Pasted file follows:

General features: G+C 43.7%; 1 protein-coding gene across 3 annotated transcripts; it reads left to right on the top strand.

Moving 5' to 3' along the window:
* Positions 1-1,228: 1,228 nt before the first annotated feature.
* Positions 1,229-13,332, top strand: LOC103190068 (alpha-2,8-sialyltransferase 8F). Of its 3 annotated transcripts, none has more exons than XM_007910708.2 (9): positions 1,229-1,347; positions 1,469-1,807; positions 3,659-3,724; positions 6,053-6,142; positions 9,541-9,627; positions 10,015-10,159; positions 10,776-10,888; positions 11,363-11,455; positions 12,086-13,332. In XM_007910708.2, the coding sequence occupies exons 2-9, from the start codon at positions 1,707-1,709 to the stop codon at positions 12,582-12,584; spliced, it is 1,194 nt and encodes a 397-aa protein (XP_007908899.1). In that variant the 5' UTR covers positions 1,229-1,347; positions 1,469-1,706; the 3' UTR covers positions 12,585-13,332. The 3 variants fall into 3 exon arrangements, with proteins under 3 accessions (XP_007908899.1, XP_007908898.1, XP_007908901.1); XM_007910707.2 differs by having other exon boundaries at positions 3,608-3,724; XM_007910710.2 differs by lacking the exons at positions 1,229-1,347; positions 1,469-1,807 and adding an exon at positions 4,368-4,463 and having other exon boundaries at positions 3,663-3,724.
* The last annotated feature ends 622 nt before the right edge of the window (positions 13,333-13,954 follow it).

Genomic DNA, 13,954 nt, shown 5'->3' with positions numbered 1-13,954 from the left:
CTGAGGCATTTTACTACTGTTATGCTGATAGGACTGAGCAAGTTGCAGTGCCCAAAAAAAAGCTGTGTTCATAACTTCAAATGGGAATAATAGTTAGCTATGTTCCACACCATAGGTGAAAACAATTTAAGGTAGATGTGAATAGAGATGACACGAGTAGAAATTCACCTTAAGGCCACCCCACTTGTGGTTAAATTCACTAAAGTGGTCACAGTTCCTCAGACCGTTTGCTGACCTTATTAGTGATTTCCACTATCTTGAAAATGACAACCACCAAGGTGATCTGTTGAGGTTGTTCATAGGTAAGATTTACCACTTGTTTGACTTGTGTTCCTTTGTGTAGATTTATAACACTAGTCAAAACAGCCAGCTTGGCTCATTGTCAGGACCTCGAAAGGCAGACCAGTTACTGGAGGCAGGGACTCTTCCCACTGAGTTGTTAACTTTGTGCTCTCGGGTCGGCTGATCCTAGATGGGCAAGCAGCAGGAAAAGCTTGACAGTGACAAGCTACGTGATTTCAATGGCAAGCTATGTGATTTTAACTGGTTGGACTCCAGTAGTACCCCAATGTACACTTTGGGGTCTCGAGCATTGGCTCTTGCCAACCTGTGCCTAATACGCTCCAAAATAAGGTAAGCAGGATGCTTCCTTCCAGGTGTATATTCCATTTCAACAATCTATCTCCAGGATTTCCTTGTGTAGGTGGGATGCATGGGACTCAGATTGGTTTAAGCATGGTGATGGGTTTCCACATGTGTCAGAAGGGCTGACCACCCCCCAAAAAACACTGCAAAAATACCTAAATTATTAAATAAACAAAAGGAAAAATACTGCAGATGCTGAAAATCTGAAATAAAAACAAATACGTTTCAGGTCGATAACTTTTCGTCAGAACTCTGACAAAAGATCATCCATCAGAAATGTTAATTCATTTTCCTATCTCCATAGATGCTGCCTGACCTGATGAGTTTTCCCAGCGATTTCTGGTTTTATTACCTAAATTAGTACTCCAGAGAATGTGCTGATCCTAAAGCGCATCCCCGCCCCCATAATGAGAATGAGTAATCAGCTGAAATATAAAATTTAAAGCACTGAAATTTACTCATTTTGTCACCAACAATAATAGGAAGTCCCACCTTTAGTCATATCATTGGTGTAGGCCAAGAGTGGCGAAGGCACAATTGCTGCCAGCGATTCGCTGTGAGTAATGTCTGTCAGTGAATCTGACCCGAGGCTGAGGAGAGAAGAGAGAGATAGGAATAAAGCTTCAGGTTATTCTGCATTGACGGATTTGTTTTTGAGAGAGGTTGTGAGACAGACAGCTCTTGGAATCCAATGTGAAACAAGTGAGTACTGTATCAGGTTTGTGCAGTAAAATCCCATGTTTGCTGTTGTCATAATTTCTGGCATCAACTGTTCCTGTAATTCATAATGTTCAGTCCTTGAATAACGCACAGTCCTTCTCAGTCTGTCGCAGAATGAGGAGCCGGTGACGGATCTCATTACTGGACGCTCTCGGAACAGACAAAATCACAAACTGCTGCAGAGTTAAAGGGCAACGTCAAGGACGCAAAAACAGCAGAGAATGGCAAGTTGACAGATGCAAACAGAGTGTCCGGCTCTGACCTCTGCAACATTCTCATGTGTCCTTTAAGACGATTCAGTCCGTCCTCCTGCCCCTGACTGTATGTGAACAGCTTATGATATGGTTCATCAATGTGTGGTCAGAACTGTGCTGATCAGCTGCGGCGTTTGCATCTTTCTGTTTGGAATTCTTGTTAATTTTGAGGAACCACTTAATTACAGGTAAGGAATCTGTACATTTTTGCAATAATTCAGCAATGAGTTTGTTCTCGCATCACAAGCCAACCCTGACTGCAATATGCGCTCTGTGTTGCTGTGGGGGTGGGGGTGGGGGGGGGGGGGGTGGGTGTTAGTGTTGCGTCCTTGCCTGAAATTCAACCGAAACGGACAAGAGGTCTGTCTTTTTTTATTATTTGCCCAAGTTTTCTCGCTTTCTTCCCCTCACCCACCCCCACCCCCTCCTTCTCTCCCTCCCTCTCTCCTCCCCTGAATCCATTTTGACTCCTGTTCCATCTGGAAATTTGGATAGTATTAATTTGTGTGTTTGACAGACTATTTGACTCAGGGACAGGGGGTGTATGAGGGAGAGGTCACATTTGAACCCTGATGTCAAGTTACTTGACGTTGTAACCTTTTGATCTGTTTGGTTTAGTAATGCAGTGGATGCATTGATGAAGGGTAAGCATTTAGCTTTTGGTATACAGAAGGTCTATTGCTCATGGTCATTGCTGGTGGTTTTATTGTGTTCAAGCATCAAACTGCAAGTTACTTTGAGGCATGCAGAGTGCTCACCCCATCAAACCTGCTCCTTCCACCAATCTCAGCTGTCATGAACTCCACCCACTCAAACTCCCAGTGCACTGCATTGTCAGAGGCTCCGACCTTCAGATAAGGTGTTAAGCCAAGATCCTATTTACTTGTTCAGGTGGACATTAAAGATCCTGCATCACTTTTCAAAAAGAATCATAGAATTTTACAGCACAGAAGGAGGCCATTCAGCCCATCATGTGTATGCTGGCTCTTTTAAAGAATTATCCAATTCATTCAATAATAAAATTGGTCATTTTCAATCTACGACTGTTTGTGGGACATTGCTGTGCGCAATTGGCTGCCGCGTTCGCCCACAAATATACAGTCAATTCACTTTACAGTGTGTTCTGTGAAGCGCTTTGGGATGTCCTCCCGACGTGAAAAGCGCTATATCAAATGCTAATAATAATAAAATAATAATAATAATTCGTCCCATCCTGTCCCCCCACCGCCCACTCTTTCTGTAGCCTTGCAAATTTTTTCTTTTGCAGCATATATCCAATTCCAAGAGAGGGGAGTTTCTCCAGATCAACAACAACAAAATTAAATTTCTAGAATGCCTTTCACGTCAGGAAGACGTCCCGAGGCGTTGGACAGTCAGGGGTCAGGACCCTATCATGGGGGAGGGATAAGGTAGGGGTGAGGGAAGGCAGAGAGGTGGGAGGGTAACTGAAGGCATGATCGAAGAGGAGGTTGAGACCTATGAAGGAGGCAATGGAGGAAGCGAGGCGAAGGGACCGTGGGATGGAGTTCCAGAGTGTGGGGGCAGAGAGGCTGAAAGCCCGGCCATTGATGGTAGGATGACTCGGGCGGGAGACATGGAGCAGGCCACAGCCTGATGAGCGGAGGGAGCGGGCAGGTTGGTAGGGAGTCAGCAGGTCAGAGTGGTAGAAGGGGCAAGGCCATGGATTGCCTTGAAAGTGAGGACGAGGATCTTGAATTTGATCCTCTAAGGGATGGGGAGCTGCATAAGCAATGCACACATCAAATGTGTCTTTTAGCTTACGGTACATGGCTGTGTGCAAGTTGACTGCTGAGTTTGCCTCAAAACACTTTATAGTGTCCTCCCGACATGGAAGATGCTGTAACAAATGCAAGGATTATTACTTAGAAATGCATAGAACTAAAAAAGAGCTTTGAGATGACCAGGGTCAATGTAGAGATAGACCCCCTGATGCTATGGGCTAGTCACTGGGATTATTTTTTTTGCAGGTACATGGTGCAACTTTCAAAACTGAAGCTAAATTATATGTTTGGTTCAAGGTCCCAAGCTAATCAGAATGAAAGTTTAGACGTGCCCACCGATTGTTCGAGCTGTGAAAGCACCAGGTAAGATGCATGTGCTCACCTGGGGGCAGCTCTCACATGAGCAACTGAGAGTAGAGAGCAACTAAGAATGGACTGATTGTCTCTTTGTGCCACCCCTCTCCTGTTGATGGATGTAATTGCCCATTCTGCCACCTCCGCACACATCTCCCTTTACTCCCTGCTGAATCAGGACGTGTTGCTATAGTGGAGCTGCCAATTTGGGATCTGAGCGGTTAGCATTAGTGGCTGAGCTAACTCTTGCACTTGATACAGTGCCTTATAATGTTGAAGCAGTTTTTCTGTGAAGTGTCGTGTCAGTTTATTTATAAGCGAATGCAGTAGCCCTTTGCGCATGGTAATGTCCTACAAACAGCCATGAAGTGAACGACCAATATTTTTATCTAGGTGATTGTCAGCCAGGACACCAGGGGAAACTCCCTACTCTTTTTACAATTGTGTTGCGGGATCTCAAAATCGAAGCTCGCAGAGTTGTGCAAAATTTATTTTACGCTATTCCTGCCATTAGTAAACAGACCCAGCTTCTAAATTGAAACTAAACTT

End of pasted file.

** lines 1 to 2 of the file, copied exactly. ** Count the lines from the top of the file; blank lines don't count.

General features: G+C 43.7%; 1 protein-coding gene across 3 annotated transcripts; it reads left to right on the top strand.

Moving 5' to 3' along the window: